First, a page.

Wednesday, November 11, 2009

For Veterans Day

Note to family and friends: Updates on Mr. AOW are now being added to this post.

I posted the following last year for Veterans Day and am reposting it again this year:

"The Things That Make a Soldier Great"
by Edgar Guest (1881-1959):

The things that make a soldier great and send him out to die,
To face the flaming cannon's mouth nor ever question why,
Are lilacs by a little porch, the row of tulips red,
The peonies and pansies, too, the old petunia bed,
The grass plot where his children play, the roses on the wall:
'Tis these that make a soldier great.
He's fighting for them all.

'Tis not the pomp and pride of kings that make a soldier brave;
'Tis not allegiance to the flag that over him may wave;
For soldiers never fight so well on land or on the foam
As when behind the cause they see the little place called home.
Endanger but that humble street whereon his children run,
You make a soldier of the man who never bore a gun.
What is it through the battle smoke the valiant soldier sees?

The little garden far away, the budding apple trees,
The little patch of ground back there, the children at their play,
Perhaps a tiny mound behind the simple church of gray.
The golden thread of courage isn't linked to castle dome
But to the spot, where'er it be — the humblest spot called home.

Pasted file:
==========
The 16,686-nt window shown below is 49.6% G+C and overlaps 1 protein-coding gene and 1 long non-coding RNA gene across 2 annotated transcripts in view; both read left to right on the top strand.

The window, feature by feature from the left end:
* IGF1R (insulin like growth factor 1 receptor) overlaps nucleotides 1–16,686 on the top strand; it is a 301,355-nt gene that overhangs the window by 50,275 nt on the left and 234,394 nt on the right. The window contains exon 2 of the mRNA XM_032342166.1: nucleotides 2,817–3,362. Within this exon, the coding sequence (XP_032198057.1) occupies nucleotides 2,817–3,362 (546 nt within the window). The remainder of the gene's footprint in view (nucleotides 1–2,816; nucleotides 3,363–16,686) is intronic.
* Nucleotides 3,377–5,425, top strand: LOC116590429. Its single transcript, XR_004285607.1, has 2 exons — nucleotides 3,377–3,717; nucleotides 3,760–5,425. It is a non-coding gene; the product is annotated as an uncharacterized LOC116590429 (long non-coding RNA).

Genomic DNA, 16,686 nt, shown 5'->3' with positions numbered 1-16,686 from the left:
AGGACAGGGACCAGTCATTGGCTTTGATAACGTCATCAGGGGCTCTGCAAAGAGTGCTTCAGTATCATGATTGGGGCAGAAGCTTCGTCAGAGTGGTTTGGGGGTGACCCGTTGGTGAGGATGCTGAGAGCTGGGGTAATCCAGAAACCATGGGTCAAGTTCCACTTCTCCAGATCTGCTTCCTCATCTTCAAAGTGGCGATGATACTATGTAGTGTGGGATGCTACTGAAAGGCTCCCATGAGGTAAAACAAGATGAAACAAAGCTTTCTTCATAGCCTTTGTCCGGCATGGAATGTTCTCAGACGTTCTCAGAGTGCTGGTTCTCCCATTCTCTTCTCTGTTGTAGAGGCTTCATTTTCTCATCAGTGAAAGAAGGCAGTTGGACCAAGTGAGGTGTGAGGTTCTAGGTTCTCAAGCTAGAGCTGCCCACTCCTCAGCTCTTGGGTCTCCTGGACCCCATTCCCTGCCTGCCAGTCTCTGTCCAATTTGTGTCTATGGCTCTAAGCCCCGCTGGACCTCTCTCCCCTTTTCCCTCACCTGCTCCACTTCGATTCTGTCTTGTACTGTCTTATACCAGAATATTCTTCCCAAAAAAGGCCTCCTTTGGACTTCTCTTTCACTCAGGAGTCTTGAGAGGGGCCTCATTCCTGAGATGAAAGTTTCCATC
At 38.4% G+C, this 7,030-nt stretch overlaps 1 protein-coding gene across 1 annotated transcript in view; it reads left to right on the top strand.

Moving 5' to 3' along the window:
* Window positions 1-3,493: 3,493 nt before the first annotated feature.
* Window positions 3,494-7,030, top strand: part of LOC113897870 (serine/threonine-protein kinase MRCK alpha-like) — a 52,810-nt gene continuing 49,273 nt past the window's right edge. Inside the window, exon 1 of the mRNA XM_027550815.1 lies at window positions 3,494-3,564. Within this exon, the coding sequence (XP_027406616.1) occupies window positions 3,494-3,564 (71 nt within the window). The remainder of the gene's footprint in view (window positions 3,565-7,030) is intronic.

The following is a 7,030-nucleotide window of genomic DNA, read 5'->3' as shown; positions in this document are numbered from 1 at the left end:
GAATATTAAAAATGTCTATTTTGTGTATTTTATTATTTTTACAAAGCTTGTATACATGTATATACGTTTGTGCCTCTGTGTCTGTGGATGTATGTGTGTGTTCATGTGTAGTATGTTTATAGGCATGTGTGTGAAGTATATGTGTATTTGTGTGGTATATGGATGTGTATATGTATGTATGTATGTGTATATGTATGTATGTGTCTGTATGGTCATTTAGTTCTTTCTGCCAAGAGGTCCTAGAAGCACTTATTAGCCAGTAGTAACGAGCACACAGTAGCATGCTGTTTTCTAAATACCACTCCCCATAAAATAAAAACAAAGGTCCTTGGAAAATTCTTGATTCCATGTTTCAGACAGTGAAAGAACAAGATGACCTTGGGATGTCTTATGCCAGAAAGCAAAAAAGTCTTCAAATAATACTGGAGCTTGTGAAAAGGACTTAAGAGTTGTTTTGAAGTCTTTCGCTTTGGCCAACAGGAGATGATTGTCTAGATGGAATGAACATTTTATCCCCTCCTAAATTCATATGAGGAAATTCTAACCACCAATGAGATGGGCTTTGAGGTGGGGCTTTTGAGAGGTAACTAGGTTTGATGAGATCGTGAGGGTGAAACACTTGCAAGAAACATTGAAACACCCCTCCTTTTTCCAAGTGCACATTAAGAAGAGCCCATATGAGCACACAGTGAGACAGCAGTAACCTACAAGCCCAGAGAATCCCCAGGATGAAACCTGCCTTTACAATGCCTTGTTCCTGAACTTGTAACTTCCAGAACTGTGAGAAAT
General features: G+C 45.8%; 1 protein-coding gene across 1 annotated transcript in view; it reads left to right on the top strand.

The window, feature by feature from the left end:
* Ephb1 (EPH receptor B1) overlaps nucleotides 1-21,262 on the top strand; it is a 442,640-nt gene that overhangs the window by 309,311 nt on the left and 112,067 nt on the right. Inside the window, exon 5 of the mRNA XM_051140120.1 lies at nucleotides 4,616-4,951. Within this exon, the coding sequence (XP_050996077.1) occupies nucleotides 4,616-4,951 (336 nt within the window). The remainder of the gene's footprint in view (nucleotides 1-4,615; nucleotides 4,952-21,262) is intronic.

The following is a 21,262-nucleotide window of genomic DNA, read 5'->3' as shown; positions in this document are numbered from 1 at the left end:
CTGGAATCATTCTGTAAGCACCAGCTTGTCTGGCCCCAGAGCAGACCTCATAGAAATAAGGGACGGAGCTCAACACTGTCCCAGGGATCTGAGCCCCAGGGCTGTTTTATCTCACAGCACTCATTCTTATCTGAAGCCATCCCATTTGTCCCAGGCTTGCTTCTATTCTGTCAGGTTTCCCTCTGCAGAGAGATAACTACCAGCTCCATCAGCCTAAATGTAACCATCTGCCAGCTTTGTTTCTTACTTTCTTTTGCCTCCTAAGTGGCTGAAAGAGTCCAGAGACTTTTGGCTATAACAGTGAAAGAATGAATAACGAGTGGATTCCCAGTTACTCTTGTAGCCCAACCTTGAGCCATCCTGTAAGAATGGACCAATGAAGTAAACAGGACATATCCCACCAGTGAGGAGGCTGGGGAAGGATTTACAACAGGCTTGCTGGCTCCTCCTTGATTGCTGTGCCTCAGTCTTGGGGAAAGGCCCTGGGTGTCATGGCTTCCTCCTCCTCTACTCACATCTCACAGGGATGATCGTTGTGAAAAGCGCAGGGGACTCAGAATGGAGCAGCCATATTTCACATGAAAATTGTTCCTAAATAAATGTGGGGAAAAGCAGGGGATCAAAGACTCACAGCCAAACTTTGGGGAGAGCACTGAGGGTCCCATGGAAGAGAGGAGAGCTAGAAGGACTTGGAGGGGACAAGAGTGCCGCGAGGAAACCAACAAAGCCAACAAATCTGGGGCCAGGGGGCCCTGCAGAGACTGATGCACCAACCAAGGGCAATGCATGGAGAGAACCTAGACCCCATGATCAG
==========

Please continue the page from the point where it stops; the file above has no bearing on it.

And now the lilacs bud again and all is lovely there
And homesick soldiers far away know spring is in the air;
The tulips come to bloom again, the grass once more is green,
And every man can see the spot where all his joys have been.

He sees his children smile at him, he hears the bugle call,
And only death can stop him now -- he's fighting for them all.

The following sonnet was written by then tenth-grade homeschool student "A.M." The photo of soldiers in the United States Army was taken in Afghanistan in 2005. These four soldiers are home now!

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A Soldier’s Farewell

Belovéd, do not weep for me today,
Nor sigh on the morrow when I depart.
For though I am from thine eyes far away,
My thoughts dwell on thee as the battles start.
Death’s cold embrace might appear a relief
From this hellish battlefield’s roiling sand,
Yet then I dream my death writ on a leaf
And with renewed spirit protect my land.
I shirk not my duty to my country
And will strive to bring liberty to all;
When peace and hope shine through the night ‘round me,
Homeward shall my steps delightedly fall.
For one’s heartstrings in his own country lie
And calls him with more force than battle’s cry.
--Contributed by A.M.

More poetry, some old and some new, for this solemn day

On this Veterans Day 2009, remember to thank a veteran for his service to our nation.

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posted by Always On Watch @ 11/11/2009 07:41:00 AM